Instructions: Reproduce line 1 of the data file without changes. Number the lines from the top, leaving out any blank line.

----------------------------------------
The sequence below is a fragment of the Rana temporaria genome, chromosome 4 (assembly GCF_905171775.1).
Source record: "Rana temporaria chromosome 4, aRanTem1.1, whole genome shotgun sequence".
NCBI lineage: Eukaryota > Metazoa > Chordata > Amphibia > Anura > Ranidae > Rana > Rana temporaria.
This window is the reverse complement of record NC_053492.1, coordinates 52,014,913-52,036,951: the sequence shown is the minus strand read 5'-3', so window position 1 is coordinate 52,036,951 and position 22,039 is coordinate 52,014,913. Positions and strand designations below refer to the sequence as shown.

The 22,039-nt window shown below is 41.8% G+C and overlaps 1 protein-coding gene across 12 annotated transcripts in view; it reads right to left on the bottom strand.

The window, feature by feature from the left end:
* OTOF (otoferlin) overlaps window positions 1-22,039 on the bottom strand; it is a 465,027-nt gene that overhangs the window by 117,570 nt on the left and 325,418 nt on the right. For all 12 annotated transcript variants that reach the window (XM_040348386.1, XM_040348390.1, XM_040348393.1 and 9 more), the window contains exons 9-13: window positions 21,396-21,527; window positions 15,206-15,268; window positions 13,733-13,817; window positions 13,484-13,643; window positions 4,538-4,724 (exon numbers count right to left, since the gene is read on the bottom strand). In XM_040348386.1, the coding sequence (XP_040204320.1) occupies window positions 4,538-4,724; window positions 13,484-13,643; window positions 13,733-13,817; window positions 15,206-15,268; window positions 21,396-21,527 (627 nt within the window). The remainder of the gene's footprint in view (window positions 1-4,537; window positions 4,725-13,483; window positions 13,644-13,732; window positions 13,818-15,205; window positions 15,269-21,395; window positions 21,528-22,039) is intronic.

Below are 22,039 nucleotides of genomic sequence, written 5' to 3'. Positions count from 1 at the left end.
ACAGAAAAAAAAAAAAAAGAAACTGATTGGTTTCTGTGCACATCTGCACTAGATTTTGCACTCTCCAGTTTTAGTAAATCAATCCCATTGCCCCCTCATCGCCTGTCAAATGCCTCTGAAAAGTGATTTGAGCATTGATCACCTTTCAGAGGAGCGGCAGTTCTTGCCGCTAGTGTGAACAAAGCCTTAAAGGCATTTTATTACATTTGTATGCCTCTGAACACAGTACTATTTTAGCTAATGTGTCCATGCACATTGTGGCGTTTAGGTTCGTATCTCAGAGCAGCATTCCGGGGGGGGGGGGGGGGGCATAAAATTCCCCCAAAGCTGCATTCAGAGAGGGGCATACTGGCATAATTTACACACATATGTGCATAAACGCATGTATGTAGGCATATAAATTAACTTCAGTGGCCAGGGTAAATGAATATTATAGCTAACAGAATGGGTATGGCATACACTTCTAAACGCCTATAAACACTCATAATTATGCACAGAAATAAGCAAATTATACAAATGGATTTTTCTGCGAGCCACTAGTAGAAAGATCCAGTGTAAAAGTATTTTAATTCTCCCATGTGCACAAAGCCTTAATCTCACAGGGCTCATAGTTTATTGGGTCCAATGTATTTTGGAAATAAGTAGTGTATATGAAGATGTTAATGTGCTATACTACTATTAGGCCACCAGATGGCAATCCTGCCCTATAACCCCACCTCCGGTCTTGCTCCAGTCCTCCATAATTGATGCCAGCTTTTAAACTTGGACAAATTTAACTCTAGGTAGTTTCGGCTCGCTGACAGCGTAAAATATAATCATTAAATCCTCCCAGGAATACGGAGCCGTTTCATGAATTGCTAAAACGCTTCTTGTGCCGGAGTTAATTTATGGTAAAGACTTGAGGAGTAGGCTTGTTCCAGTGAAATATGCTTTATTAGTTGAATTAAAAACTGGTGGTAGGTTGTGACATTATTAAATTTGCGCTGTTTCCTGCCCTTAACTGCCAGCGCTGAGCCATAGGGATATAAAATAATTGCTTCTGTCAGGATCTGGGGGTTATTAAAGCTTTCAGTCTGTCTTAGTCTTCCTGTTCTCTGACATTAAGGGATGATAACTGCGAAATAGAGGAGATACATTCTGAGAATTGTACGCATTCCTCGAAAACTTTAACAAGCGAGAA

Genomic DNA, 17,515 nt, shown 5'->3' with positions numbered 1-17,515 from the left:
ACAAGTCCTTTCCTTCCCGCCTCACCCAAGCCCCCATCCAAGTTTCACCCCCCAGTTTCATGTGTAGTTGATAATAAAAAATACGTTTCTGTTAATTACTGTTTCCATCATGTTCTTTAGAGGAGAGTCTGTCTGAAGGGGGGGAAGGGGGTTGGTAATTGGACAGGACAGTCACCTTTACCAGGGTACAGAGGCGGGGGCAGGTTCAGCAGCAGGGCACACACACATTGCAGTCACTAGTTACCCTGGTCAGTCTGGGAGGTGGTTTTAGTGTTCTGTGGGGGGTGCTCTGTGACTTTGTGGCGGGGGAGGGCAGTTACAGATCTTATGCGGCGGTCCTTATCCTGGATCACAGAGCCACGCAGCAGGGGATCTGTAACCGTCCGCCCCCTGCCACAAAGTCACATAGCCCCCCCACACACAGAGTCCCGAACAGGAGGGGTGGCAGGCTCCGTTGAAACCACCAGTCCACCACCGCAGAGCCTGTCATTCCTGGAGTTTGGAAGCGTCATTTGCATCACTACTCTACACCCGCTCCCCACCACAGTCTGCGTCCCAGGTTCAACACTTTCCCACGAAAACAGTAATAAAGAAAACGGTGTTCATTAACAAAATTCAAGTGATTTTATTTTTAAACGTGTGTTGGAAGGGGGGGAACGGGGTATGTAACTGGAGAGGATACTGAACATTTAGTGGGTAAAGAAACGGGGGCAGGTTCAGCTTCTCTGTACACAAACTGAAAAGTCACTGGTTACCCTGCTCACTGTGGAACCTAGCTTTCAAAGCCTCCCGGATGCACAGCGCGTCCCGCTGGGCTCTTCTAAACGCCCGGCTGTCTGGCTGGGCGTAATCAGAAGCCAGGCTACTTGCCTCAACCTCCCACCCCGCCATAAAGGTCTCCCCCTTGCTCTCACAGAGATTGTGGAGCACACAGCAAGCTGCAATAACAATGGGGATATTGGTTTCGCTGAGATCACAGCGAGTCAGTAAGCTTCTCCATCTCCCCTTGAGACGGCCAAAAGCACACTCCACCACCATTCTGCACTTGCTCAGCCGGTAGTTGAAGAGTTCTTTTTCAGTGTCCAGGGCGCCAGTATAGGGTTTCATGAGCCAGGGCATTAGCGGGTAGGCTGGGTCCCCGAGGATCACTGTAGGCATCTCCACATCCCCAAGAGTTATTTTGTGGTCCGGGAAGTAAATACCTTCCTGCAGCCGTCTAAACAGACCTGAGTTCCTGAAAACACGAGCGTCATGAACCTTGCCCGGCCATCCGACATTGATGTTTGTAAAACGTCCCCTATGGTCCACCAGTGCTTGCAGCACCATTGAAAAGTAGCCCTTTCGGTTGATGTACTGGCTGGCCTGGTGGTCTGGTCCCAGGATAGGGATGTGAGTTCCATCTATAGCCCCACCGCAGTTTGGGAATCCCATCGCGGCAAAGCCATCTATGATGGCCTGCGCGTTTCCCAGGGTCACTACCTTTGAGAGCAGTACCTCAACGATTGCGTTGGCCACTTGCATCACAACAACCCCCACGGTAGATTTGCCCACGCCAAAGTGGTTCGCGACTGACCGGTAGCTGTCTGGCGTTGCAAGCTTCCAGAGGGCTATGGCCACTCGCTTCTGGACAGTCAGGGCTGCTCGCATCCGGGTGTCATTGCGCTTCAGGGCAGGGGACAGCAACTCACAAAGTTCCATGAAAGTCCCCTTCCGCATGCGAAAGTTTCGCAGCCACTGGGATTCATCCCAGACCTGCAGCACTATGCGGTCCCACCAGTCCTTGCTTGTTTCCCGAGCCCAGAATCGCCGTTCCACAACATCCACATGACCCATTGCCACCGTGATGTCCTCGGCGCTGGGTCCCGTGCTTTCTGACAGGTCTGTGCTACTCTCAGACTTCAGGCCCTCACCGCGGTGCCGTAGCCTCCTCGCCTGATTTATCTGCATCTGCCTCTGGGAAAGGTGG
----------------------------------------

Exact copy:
The sequence below is a fragment of the Rana temporaria genome, chromosome 4 (assembly GCF_905171775.1).